Write allocation is providing a place in the cache to store data corresponding to a write address. All caches perform read allocation, that is, they provide a copy of the data in the cache upon a central processing unit read. This cache copy of the data will then be available for faster reads and writes. Write allocation tends to help processor performance is the program later reads that data repeatedly. Without a simulation, it would be difficult to determine whether write allocation would be advantageous for a particular product.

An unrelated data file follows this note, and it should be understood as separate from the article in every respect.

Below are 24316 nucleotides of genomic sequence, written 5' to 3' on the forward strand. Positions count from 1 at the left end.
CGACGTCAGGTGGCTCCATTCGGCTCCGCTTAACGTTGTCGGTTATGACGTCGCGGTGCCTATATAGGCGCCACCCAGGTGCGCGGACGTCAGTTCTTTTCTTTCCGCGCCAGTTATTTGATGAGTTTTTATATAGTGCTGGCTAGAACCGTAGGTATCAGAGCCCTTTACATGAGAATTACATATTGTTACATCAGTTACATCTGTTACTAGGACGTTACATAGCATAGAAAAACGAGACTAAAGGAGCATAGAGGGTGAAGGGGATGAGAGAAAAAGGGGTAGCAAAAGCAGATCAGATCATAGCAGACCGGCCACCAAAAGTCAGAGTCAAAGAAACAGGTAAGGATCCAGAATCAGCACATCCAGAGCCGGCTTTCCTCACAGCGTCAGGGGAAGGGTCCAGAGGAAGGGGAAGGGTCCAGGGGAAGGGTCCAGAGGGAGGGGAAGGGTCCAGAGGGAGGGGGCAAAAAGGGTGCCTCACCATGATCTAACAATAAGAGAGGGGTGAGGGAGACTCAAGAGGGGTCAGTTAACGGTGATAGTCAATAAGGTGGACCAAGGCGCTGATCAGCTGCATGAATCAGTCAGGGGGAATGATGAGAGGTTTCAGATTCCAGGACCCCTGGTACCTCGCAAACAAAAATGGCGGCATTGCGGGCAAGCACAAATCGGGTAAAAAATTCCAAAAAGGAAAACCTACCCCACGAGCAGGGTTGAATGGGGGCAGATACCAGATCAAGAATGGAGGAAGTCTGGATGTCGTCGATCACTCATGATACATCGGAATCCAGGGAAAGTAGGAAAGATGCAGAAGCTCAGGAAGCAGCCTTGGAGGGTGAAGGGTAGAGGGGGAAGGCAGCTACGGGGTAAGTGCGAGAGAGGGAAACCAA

It is often the case that the central processing unit is selected for the product before other decisions regarding the peripherals, cache configuration and computer program are selected. Using this invention as shown in
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|U.S. Classification||703/22, 717/138, 717/135, 717/131, 703/13, 703/26, 703/21|
|International Classification||G06F9/44, G06F9/45|
|Sep 27, 2002||AS||Assignment|
Owner name: TEXAS INSTRUMENTS INCORPORATED, TEXAS
Free format text: ASSIGNMENT OF ASSIGNORS INTEREST;ASSIGNOR:JAHNKE, STEVEN R.;REEL/FRAME:013351/0043
Effective date: 20020222